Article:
The Second Continental Congress met in Philadelphia on July 1, 1776 to debate a resolution by Richard Henry Lee that the colonies declare their independence of Britain.
The first U.S. Postage stamps were issued on July 1, 1847 in New York City.
The Battle of Gettysburg began on July 1, 1863.
Theodore Roosevelt and the Rough Riders charged San Juan Hill in Cuba during the Spanish-American War on July 1, 1898.
On July 1, 1956, a new Georgia flag bearing the state seal and a version of the Confederate Battle Flag became effective after being adopted by the Georgia General Assembly in the 1956 Session.
The current Georgia Constitution became effective on July 1, 1983 after its approval in a referendum during the November 1982 General Election.
Georgia native Clarence Thomas was nominated to the United States Supreme Court by President George H.W. Bush on July 1, 1991.
We’ll get a bunch of flag stuff out of the way today.
Former Governor Roy Barnes gave an account of the 2001 state flag debate to CNN.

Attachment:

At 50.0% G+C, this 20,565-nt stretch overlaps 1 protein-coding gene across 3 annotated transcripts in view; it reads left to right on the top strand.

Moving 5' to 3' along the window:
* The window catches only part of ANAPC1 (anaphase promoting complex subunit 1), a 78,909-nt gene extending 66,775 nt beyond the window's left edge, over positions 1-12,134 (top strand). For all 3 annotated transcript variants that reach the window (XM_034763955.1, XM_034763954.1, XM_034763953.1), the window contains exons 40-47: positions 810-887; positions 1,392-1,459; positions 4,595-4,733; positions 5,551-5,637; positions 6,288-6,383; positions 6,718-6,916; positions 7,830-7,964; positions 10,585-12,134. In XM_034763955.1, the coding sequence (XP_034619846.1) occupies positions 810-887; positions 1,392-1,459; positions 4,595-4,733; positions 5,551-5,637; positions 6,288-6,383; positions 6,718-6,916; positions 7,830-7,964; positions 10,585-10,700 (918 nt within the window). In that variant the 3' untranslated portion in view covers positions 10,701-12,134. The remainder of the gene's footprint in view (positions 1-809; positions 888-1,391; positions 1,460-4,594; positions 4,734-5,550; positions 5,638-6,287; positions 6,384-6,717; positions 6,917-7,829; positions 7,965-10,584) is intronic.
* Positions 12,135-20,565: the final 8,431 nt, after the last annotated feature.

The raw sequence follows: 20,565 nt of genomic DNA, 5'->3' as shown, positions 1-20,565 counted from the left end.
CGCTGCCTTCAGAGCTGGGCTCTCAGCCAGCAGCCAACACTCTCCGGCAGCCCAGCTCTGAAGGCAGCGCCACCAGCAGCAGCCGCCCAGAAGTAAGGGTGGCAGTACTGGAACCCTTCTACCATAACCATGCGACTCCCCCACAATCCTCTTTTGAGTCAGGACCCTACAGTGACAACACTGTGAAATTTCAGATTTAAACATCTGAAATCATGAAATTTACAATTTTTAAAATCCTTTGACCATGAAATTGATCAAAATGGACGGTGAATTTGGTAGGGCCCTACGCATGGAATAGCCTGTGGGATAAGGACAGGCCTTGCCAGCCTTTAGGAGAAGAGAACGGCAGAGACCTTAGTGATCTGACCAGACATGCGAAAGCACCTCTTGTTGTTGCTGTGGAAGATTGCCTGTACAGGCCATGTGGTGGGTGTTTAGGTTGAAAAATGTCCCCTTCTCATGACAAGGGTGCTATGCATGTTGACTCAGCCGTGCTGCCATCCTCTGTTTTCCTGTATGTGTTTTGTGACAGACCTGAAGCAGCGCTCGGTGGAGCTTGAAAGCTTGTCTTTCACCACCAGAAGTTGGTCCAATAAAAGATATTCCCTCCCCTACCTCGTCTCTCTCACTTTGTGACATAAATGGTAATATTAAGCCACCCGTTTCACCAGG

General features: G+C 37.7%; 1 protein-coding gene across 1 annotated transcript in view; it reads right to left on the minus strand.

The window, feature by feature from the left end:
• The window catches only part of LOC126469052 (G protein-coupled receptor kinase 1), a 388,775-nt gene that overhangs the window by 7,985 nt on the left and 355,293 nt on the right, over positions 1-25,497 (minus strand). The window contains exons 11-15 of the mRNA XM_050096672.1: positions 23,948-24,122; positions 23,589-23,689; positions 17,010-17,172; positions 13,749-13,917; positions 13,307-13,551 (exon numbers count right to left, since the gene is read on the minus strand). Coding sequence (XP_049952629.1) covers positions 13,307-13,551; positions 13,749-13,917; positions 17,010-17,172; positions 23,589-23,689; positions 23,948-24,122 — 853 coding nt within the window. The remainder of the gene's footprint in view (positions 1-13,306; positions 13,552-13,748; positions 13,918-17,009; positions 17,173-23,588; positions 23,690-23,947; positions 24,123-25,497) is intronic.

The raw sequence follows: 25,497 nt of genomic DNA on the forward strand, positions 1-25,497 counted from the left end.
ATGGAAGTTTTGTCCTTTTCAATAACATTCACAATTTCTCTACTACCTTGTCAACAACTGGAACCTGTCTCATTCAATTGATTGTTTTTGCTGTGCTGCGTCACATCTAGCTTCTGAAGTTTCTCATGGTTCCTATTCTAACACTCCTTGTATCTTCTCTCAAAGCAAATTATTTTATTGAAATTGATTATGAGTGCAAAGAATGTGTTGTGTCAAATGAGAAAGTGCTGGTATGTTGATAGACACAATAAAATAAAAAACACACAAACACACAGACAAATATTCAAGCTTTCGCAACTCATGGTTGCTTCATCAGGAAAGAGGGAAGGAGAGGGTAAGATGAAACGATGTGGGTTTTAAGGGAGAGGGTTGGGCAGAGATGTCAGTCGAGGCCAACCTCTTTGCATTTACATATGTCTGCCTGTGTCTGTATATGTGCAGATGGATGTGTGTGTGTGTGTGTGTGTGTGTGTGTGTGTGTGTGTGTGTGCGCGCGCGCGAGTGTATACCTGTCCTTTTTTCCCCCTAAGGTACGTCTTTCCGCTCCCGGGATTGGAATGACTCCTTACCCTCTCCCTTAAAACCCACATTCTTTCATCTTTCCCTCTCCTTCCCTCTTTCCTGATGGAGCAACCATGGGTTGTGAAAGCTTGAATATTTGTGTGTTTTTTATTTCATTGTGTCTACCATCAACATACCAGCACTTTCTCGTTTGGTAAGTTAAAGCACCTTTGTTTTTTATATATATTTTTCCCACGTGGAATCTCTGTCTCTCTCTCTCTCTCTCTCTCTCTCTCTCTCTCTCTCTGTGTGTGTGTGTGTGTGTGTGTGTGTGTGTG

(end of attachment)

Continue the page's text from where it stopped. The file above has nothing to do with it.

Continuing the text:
As governor of Georgia, I successfully pushed for the replacement of that flag during our 2001 legislative session.
Everywhere I appeared in public after the flag change, I was greeted with protesters — almost exclusively older white men — waving Georgia’s 1956 flag and the Confederate battle emblem itself. It did not come as a surprise. My predecessor as governor, Zell Miller, had a political near-death experience running for re-election in 1994 after attempting to persuade our Legislature to replace the 1956 flag in 1993.
Many believe my effort to change the flag led to my defeat for re-election in 2002. That year, the Georgia Republican Party’s candidates, including its gubernatorial nominee, promised that if elected, they would hold a referendum that would allow Georgians to vote to bring back the state flag with the Confederate battle emblem. The tactic worked. Republicans won the governor’s office for the first time since Reconstruction.
The Republican Party in the South created its modern dominance on racial division, building a supermajority of white voters to win elections. Ironically, this strategy now gives it the chance to bring change to our region in a way that would be much more difficult for Democrats such as me.
One example here in Georgia is Republican Gov. Nathan Deal’s push to reform draconian sentencing laws that we have enacted over the last several decades. A Democratic governor would no doubt be attacked as “soft on crime” and be hard-pressed to garner significant GOP support for such an effort. A Republican governor, however, can make the case as an ally to his party’s legislators and supporters about the need for such reform.